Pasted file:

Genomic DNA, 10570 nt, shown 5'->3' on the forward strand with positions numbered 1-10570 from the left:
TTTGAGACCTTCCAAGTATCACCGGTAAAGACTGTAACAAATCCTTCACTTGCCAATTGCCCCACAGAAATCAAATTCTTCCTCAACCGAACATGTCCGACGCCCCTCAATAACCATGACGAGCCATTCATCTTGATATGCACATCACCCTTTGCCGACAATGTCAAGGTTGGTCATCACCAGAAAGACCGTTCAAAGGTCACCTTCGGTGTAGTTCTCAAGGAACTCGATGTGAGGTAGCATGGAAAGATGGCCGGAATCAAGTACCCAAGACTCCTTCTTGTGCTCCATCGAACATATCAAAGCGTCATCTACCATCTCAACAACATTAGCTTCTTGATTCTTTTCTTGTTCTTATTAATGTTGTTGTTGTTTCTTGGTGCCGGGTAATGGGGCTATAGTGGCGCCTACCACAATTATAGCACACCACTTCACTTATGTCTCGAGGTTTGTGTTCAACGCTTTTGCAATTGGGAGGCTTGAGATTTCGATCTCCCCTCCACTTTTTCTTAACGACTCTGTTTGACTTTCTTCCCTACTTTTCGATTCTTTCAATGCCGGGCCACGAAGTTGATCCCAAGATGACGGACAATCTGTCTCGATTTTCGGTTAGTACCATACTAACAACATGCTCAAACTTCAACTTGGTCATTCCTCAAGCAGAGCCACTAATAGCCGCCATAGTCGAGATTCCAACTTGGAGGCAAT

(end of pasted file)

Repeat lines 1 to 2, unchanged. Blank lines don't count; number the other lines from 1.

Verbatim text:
Genomic DNA, 10570 nt, shown 5'->3' on the forward strand with positions numbered 1-10570 from the left:
TTTGAGACCTTCCAAGTATCACCGGTAAAGACTGTAACAAATCCTTCACTTGCCAATTGCCCCACAGAAATCAAATTCTTCCTCAACCGAACATGTCCGACGCCCCTCAATAACCATGACGAGCCATTCATCTTGATATGCACATCACCCTTTGCCGACAATGTCAAGGTTGGTCATCACCAGAAAGACCGTTCAAAGGTCACCTTCGGTGTAGTTCTCAAGGAACTCGATGTGAGGTAGCATGGAAAGATGGCCGGAATCAAGTACCCAAGACTCCTTCTTGTGCTCCATCGAACATATCAAAGCGTCATCTACCATCTCAACAACATTAGCTTCTTGATTCTTTTCTTGTTCTTATTAATGTTGTTGTTGTTTCTTGGTGCCGGGTAATGGGGCTATAGTGGCGCCTACCACAATTATAGCACACCACTTCACTTATGTCTCGAGGTTTGTGTTCAACGCTTTTGCAATTGGGAGGCTTGAGATTTCGATCTCCCCTCCACTTTTTCTTAACGACTCTGTTTGACTTTCTTCCCTACTTTTCGATTCTTTCAATGCCGGGCCACGAAGTTGATCCCAAGATGACGGACAATCTGTCTCGATTTTCGGTTAGTACCATACTAACAACATGCTCAAACTTCAACTTGGTCATTCCTCAAGCAGAGCCACTAATAGCCGCCATAGTCGAGATTCCAACTTGGAGGCAAT